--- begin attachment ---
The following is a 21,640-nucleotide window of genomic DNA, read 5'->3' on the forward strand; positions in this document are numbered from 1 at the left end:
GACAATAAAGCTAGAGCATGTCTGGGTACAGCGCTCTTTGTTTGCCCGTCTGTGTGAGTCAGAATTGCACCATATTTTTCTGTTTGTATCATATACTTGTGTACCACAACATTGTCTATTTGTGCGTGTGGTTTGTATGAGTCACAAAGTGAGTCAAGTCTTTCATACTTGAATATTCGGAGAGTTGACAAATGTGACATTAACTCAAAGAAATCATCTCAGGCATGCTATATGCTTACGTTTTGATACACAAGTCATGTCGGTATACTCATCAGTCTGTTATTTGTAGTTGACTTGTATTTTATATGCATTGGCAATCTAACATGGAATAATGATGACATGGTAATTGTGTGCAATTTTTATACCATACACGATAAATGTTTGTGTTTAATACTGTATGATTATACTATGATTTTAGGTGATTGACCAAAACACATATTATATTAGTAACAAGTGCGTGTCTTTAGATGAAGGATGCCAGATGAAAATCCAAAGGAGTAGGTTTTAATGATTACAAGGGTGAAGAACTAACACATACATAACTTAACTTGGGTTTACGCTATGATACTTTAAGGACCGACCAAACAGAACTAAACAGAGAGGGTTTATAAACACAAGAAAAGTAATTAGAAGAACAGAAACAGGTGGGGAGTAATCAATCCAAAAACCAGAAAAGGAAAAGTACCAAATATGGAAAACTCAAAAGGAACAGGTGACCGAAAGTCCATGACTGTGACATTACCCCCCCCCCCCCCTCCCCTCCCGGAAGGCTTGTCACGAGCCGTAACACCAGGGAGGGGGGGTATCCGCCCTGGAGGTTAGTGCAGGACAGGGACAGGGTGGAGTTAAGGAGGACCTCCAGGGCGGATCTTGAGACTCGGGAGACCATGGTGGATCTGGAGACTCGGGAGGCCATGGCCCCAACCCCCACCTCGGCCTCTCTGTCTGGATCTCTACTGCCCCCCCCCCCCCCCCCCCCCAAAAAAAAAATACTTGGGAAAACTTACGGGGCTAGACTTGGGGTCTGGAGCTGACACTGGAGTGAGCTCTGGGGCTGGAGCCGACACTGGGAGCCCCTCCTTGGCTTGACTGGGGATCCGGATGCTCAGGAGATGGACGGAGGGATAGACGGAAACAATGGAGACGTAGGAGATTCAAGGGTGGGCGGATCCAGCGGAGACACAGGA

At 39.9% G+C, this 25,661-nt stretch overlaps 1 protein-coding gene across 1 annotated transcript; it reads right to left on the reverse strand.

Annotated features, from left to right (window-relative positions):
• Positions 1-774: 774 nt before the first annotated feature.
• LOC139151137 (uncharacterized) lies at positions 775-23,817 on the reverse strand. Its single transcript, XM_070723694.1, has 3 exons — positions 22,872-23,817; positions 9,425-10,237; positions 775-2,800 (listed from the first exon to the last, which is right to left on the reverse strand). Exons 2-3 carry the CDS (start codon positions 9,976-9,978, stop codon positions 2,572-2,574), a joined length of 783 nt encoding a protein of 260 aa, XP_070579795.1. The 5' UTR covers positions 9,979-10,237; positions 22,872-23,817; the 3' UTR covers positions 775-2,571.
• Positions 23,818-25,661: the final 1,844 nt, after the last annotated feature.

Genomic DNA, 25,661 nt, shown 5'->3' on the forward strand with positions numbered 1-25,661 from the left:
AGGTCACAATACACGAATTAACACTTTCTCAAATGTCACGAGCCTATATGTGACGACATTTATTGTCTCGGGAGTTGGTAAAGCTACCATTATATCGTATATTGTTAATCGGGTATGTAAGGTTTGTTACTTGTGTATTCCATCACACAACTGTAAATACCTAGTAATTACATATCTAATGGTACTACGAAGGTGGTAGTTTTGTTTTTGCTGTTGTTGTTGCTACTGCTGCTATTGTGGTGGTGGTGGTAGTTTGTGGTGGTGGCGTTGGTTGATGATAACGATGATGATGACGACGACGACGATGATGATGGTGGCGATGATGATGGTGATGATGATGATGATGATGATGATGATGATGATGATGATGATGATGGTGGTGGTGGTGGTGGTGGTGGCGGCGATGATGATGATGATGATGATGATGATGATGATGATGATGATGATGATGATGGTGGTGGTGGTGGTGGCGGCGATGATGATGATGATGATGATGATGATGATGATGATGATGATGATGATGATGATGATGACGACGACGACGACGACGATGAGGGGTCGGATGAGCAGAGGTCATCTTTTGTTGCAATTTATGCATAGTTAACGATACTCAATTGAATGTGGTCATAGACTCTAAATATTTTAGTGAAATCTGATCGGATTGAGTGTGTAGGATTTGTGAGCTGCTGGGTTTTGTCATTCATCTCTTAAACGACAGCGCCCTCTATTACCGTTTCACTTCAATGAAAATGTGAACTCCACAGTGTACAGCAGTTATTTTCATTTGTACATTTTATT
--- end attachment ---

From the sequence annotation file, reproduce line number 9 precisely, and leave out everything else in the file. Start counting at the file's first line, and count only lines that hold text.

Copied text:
AGGTCACAATACACGAATTAACACTTTCTCAAATGTCACGAGCCTATATGTGACGACATTTATTGTCTCGGGAGTTGGTAAAGCTACCATTATATCGTATATTGTTAATCGGGTATGTAAGGTTTGTTACTTGTGTATTCCATCACACAACTGTAAATACCTAGTAATTACATATCTAATGGTACTACGAAGGTGGTAGTTTTGTTTTTGCTGTTGTTGTTGCTACTGCTGCTATTGTGGTGGTGGTGGTAGTTTGTGGTGGTGGCGTTGGTTGATGATAACGATGATGATGACGACGACGACGATGATGATGGTGGCGATGATGATGGTGATGATGATGATGATGATGATGATGATGATGATGATGATGATGATGGTGGTGGTGGTGGTGGTGGTGGCGGCGATGATGATGATGATGATGATGATGATGATGATGATGATGATGATGATGATGGTGGTGGTGGTGGTGGCGGCGATGATGATGATGATGATGATGATGATGATGATGATGATGATGATGATGATGATGATGACGACGACGACGACGACGATGAGGGGTCGGATGAGCAGAGGTCATCTTTTGTTGCAATTTATGCATAGTTAACGATACTCAATTGAATGTGGTCATAGACTCTAAATATTTTAGTGAAATCTGATCGGATTGAGTGTGTAGGATTTGTGAGCTGCTGGGTTTTGTCATTCATCTCTTAAACGACAGCGCCCTCTATTACCGTTTCACTTCAATGAAAATGTGAACTCCACAGTGTACAGCAGTTATTTTCATTTGTACATTTTATT